President Trump might have a tough time dealing with nuanced policy or pieces of legislation, but if there's anything he has mastered, it's the media.
On Thursday, the New York Times sat down with the president for an impromptu interview in which he shared his thoughts about special counsel Robert Mueller's investigation into the Trump campaign's ties to Russia as well as what he plans to do about China with respect to allegedly shipping oil to North Korea.
But if there's one key takeaway that might put some speculation (on behalf of Steve Bannon) to rest is that Trump wants to run for re-election in 2020, and the media is going to help him win it. Why? He's good for the news business.
“Another reason that I’m going to win another four years is because newspapers, television, all forms of media will tank if I’m not there because without me, their ratings are going down the tubes,” Trump said to the Times. “Without me, the New York Times will indeed be not the failing New York Times, but the failed New York Times.”
He continued. “So they basically have to let me win. And eventually, probably six months before the election, they’ll be loving me because they’re saying, ‘Please, please, don’t lose Donald Trump.’ O.K.”
While his latter remark sounds like an exaggeration, if not trolling, Trump has a point here.
Most folks in the mainstream media absolutely abhor Trump, his policies, and everything he stands for. However, journalists and news personalities have admitted that he's pretty great for journalism.
Even MSNBC anchor Joy Reid, who's been a vocal Trump critic, has seen a bump in ratings since the 2016 election and beyond, and she's not shy about admitting the truth.
"I’ve said to people that this is probably the greatest time to be a journalist, and the worst time to be a human," Reid said in an interview with Vulture.
In November, MSNBC was the only network to deliver audience growth. Over the year, Rachel Maddow, a Trump critic and leading progressive voice on the network, was destroying her competitors in her prime-time cable slot before Sean Hannity reclaimed his old 9 p.m. slot.
Maddow and Hannity represent two sides of the same coin. What makes their respective programs unique is that they're the go-to programs to watch pure, unadulterated outrage from either the progressive and conservative points of view channeled over the airwaves. They're basically shouting at you for a full hour. Their goal is to make you mad about what's going on in the world. And the angrier they get, the more intriguing their shows become.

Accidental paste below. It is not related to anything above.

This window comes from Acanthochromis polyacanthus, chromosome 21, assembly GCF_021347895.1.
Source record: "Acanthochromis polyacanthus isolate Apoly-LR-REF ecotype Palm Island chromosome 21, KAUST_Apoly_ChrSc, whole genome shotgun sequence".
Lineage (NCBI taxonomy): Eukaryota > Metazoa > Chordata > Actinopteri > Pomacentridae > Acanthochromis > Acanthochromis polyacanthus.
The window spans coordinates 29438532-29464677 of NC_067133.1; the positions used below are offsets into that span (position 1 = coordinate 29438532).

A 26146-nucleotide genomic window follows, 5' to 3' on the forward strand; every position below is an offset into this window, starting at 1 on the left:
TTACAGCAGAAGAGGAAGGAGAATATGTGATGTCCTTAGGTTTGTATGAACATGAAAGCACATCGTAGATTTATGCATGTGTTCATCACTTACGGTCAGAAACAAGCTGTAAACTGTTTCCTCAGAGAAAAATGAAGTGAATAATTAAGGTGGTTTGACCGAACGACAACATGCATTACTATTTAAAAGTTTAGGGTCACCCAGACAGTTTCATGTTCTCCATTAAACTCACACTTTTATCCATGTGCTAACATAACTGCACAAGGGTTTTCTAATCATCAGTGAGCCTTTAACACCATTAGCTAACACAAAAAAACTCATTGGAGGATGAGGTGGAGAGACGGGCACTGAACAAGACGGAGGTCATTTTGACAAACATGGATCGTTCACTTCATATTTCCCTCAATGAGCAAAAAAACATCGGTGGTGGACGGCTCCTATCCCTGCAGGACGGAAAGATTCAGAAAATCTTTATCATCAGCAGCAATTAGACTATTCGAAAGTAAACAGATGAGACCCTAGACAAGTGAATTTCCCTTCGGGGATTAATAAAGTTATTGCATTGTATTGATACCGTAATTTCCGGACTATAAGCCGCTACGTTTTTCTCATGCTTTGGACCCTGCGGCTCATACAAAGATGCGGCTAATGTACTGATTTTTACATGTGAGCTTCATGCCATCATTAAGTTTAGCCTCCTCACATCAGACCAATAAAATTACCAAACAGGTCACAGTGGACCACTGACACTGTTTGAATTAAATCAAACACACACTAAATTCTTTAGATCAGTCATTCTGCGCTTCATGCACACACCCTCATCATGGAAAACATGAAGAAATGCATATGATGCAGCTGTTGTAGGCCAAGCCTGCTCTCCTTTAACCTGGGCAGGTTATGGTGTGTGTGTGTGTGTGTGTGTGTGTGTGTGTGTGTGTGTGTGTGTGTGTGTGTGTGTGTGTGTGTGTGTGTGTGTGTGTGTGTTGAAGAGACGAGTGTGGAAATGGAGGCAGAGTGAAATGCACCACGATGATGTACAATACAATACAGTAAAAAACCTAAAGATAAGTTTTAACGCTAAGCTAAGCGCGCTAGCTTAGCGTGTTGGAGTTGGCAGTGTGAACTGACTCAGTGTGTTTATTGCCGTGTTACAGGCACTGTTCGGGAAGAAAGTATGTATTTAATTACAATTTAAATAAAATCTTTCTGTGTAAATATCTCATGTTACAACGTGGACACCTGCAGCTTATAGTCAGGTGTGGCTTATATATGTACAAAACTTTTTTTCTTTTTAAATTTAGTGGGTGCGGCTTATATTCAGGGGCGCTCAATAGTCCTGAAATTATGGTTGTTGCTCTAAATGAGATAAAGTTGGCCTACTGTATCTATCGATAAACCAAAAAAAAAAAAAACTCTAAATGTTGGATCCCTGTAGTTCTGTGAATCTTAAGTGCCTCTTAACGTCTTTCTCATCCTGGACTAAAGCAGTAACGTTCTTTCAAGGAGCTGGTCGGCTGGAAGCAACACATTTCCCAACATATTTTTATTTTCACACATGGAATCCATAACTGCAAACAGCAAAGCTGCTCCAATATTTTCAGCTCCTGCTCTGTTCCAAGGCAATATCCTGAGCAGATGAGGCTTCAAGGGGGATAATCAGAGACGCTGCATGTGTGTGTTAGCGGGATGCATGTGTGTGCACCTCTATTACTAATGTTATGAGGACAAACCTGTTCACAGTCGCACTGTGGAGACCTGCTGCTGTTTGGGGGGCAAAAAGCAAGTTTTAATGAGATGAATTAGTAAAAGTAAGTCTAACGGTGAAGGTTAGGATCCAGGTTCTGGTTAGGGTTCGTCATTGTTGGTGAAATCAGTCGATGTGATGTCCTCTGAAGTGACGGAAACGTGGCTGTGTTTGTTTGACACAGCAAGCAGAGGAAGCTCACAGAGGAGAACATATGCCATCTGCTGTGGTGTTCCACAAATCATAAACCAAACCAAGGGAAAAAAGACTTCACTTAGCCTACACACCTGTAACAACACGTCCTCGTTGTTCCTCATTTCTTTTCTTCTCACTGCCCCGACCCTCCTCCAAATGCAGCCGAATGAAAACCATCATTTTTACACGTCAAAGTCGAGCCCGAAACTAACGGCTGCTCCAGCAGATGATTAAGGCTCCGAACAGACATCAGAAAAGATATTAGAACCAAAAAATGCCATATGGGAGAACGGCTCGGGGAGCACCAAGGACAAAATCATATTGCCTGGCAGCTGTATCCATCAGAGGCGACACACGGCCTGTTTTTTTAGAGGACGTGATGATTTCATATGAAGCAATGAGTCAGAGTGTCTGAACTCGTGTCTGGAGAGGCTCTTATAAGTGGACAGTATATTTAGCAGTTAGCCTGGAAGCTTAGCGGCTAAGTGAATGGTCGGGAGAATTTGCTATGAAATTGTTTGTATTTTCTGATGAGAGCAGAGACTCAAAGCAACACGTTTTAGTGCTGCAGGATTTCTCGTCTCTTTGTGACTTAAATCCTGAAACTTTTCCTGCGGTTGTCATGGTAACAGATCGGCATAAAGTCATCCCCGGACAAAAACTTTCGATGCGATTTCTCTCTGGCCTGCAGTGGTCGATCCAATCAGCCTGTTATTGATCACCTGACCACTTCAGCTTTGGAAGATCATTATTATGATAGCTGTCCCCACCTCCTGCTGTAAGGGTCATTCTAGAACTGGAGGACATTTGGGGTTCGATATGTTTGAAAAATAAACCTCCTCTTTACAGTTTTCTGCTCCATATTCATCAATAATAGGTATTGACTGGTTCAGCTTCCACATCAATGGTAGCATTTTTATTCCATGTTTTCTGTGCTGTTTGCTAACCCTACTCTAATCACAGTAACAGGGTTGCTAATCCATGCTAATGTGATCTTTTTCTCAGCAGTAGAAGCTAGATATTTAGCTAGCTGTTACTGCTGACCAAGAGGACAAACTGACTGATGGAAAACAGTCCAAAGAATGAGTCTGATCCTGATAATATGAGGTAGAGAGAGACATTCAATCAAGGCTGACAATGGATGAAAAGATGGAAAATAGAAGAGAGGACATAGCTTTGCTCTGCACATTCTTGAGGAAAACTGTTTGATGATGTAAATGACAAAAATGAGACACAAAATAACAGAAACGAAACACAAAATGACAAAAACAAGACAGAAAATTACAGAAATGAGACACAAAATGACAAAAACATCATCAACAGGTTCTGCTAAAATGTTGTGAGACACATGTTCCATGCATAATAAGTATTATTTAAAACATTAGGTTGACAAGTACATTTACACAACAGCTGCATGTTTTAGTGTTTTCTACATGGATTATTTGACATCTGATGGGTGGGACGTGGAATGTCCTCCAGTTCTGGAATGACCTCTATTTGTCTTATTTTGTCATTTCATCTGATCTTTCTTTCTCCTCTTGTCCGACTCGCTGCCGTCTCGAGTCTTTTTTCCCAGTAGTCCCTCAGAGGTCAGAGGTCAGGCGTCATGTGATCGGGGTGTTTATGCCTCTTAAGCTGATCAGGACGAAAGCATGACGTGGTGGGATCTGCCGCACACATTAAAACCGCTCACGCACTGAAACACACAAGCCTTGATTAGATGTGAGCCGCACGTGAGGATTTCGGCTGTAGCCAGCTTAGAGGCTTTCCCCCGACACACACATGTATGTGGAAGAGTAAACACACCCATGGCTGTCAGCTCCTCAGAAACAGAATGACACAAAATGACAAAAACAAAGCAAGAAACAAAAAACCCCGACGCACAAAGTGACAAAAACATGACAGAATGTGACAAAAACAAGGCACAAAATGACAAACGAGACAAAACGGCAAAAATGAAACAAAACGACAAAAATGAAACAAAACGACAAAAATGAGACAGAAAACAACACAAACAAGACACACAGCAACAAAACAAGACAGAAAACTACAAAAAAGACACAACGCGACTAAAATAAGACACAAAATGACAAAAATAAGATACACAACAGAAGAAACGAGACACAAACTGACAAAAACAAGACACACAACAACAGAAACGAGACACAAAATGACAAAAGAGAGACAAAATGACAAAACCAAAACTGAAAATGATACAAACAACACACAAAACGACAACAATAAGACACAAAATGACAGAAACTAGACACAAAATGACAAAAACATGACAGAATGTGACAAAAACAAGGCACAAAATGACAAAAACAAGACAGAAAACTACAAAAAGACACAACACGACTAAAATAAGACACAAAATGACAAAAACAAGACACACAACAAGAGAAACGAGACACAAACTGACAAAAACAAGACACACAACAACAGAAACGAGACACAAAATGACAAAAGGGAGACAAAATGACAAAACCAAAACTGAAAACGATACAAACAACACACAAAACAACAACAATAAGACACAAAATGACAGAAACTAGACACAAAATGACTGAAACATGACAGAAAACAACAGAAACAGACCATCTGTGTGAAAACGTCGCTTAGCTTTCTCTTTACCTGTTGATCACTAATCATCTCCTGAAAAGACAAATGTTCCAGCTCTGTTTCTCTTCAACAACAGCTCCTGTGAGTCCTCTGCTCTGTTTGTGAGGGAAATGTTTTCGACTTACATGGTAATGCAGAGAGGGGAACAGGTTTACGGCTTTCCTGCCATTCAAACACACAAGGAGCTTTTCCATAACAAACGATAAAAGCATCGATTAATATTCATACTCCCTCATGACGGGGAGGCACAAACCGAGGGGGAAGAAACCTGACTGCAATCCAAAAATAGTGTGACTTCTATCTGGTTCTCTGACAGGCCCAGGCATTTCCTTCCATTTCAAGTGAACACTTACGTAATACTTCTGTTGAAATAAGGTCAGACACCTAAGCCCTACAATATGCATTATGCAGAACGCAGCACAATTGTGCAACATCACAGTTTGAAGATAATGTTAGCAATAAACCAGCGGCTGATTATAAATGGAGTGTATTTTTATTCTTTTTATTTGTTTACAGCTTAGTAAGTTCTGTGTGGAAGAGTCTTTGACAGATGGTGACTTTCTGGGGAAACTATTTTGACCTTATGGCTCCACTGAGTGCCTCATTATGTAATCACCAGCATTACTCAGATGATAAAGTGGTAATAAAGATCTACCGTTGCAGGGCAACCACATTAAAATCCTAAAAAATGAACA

Hannity, however, has a major advantage over Maddow: He can be mad at just about anything. Despite the fact that Trump has been president for almost a year, Hannity has directed most of his rage at former President Barack Obama, former Secretary of State Hillary Clinton and her private email server, former FBI Director James Comey, special counsel Robert Mueller, and, most importantly in the eyes of the host, the "deep state."
So, no matter if Trump wins re-election in 2020 or is impeached, Hannity along with many personalities in conservative media are set. It's left-leaning and progressive personalities who still haven't found their niche when their party is in power.
When former President Barack Obama was in office for 8 years, Fox News dominated in the ratings over MSNBC and CNN. For one, it helped Fox to be the only right-leaning cable news network on television and let MSNBC and CNN split the left-leaning audience (which they also shared with the broadcast networks ABC and CBS). Secondly, they were one of the only outlets that provided coverage that was critical of the Obama administration. They set themselves apart from other outlets and, as a result, continued to attract viewers.
News and media companies shouldn't have to rely on outrage to attract viewers and readers, but Trump knows very well that that's the case. In polarizing times like these, Trump is great for objective, opinion, and even activist journalists. Trump might not win re-election should he choose to run in 2020 (if he even makes it that far), but there will be plenty of left-leaning media companies as well as journalists and personalities who will miss covering his presidency once he leaves office.